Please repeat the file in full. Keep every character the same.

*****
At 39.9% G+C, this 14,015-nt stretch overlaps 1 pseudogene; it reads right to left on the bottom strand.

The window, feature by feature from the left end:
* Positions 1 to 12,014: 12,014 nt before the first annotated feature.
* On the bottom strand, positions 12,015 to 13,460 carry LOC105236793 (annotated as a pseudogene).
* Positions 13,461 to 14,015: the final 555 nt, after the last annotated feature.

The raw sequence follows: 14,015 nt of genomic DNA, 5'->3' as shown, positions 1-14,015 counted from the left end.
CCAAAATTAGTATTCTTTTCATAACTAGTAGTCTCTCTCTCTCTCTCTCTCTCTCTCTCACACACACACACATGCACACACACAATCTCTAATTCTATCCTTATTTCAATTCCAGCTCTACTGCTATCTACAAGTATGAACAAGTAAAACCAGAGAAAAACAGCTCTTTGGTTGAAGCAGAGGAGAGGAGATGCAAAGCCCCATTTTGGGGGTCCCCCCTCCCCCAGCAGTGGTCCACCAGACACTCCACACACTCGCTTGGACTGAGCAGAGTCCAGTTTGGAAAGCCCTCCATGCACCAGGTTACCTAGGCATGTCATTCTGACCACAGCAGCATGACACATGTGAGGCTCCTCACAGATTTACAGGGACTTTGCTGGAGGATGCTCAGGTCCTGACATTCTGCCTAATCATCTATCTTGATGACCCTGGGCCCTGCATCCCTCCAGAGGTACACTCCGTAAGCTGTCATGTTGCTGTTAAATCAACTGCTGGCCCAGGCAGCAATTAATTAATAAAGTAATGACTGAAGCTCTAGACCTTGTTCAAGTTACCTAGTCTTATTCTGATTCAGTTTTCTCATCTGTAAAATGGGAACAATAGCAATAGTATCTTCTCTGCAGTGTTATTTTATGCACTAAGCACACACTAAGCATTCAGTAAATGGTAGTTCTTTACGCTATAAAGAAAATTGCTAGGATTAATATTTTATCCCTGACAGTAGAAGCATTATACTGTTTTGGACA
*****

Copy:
At 39.9% G+C, this 14,015-nt stretch overlaps 1 pseudogene; it reads right to left on the bottom strand.

The window, feature by feature from the left end:
* Positions 1 to 12,014: 12,014 nt before the first annotated feature.
* On the bottom strand, positions 12,015 to 13,460 carry LOC105236793 (annotated as a pseudogene).
* Positions 13,461 to 14,015: the final 555 nt, after the last annotated feature.

The raw sequence follows: 14,015 nt of genomic DNA, 5'->3' as shown, positions 1-14,015 counted from the left end.
CCAAAATTAGTATTCTTTTCATAACTAGTAGTCTCTCTCTCTCTCTCTCTCTCTCTCTCACACACACACACATGCACACACACAATCTCTAATTCTATCCTTATTTCAATTCCAGCTCTACTGCTATCTACAAGTATGAACAAGTAAAACCAGAGAAAAACAGCTCTTTGGTTGAAGCAGAGGAGAGGAGATGCAAAGCCCCATTTTGGGGGTCCCCCCTCCCCCAGCAGTGGTCCACCAGACACTCCACACACTCGCTTGGACTGAGCAGAGTCCAGTTTGGAAAGCCCTCCATGCACCAGGTTACCTAGGCATGTCATTCTGACCACAGCAGCATGACACATGTGAGGCTCCTCACAGATTTACAGGGACTTTGCTGGAGGATGCTCAGGTCCTGACATTCTGCCTAATCATCTATCTTGATGACCCTGGGCCCTGCATCCCTCCAGAGGTACACTCCGTAAGCTGTCATGTTGCTGTTAAATCAACTGCTGGCCCAGGCAGCAATTAATTAATAAAGTAATGACTGAAGCTCTAGACCTTGTTCAAGTTACCTAGTCTTATTCTGATTCAGTTTTCTCATCTGTAAAATGGGAACAATAGCAATAGTATCTTCTCTGCAGTGTTATTTTATGCACTAAGCACACACTAAGCATTCAGTAAATGGTAGTTCTTTACGCTATAAAGAAAATTGCTAGGATTAATATTTTATCCCTGACAGTAGAAGCATTATACTGTTTTGGACA